Banner ads, for better or worse, got their fair share of the headlines this week. Some hate them, some still love them, but the expertier of experts agree that they’re still quite effective. So effective, that fraudsters are still trying to cash in, these days via “domain laundering.” Lastly, despite what else you made have read, the only thing this week that actually came close to #BreakTheInternet was the DFP outage.
- Ad Blocking: Can Publishers Catch A Break? (MediaPost) – New data show that nearly 30% of U.S. web users are using ad blockers, and that number goes up to 41% for the much-coveted Millennial generation. When ads are blocked, ad buyers are left with the chance to spend their money on some other impression somewhere else. Publishers, however, see that impression gone forever and with it the chance to earn revenue from it. So it makes sense that 76% of publishers are worried about ad-blockers. But what can be done about it?
- In Defense of Banner Ads: Everybody Hates Them, but They Work (AdAge) – New York Times tech columnist Farhad Manjoo blatantly declared the fall of the banner ad last week, protesting that not only are they ineffective but that “they have ruined the appearance and usability of the web, covering every available pixel of every page with clunky bits of sponsorship.” Despite the claims by Manjoo — just the most recent of many — the banner ad business remains alive and well today. The best defense of the banner ad’s effectiveness came from a person whose job it is to make sure client money is spent in the method that will yield the highest return. Tim Goosmann, chief creative at agency True North, writes in AdAge that his agency continues “to design and serve online display advertising … as an integral part of any multichannel campaign.”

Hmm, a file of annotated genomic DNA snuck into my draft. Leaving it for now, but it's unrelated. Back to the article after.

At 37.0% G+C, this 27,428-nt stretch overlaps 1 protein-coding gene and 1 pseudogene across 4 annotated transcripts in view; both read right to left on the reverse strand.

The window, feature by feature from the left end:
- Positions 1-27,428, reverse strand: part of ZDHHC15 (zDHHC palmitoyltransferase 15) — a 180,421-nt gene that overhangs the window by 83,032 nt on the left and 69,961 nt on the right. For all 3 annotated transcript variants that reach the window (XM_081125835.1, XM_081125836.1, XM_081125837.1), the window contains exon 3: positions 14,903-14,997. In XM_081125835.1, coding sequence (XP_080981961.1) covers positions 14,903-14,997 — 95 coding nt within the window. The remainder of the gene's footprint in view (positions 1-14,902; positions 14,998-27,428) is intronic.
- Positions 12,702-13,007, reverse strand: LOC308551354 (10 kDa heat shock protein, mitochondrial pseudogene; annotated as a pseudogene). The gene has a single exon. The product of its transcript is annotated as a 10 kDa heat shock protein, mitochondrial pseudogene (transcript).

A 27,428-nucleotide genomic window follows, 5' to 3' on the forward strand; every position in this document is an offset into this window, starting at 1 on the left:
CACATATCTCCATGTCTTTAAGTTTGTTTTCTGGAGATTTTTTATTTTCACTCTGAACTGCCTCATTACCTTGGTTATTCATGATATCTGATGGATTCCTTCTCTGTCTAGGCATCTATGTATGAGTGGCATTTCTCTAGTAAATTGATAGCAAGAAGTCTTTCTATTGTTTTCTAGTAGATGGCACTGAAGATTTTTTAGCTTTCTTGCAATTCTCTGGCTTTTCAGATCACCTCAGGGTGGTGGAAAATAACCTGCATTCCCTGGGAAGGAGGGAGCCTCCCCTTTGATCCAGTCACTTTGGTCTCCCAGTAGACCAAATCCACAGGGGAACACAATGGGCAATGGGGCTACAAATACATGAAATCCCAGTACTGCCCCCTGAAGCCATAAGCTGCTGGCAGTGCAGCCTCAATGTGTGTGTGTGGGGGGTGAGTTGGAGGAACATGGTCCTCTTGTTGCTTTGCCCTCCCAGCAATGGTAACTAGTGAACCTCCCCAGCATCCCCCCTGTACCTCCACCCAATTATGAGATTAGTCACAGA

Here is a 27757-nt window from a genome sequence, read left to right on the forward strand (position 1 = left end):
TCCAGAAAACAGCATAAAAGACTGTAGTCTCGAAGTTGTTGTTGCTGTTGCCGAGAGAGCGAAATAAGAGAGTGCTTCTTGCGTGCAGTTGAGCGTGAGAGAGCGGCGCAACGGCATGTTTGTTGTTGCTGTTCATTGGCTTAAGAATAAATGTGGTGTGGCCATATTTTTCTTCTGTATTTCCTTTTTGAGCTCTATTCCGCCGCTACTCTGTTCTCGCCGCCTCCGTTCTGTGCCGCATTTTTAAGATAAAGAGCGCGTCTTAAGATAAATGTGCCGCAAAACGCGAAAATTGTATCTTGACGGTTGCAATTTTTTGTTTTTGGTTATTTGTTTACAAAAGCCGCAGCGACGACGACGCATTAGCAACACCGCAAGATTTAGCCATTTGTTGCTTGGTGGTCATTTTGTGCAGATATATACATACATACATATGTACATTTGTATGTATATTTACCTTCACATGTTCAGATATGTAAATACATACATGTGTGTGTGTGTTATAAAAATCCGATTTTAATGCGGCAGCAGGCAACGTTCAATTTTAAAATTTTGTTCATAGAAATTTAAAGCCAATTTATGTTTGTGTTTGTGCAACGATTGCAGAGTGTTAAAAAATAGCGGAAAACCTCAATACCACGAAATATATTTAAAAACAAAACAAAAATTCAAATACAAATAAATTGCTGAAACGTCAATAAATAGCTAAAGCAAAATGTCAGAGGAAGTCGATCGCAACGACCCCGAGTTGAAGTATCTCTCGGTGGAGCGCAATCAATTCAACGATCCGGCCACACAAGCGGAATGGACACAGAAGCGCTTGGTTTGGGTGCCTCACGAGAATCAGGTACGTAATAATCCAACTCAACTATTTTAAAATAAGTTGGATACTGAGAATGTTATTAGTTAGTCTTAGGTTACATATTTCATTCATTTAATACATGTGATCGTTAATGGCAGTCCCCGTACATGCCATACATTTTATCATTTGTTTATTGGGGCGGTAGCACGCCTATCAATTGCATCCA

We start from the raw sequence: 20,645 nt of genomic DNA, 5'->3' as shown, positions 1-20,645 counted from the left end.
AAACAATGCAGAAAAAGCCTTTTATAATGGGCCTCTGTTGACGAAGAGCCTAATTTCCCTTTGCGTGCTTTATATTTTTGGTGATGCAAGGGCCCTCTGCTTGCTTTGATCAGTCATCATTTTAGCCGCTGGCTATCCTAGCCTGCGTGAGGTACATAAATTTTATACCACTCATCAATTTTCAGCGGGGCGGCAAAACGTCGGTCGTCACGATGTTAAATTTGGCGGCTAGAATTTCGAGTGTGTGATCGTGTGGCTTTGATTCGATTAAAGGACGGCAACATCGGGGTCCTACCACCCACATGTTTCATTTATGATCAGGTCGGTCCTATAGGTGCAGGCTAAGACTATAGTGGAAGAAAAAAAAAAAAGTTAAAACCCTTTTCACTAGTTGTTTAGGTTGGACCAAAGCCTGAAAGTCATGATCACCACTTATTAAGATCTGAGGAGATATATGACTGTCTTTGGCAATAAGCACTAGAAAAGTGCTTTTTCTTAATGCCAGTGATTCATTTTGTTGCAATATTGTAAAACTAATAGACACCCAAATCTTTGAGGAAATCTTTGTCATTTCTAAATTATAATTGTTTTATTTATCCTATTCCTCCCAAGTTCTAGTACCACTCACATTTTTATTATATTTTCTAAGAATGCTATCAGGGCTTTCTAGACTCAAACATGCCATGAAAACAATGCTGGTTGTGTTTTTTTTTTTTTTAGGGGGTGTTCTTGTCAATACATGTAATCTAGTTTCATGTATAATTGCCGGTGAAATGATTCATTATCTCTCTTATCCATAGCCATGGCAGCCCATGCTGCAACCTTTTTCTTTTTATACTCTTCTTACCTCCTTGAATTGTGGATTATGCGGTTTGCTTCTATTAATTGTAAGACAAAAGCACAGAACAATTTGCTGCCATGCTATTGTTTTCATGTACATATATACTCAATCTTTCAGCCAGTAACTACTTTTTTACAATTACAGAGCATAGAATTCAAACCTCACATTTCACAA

- Domain ‘Laundering’ Is the Latest Fraud Threat (Wall Street Journal) – There wages a not-so-secret war on ad fraud, featuring players from all sides of the equation. Take a look at one of the latest favored fraud technique from the pilferers of the programmatic landscape. It’s called “domain laundering,” and it can make marketers thing they’re buying legit ads on proper sites, but what they’re actually buying is still (somewhat) legit traffic but on site’s they’re rather have no part of in purchasing.
Also, Google’s DFP went down, here’s the fallout …
- Google’s DoubleClick Outage Turns Internet Ad-Free For Over an Hour (Wall Street Journal)
- Google’s DoubleClick Ad Server Went Down, Costing Publishers Globally ‘$1 Million An Hour’ In Lost Revenue (Business Insider)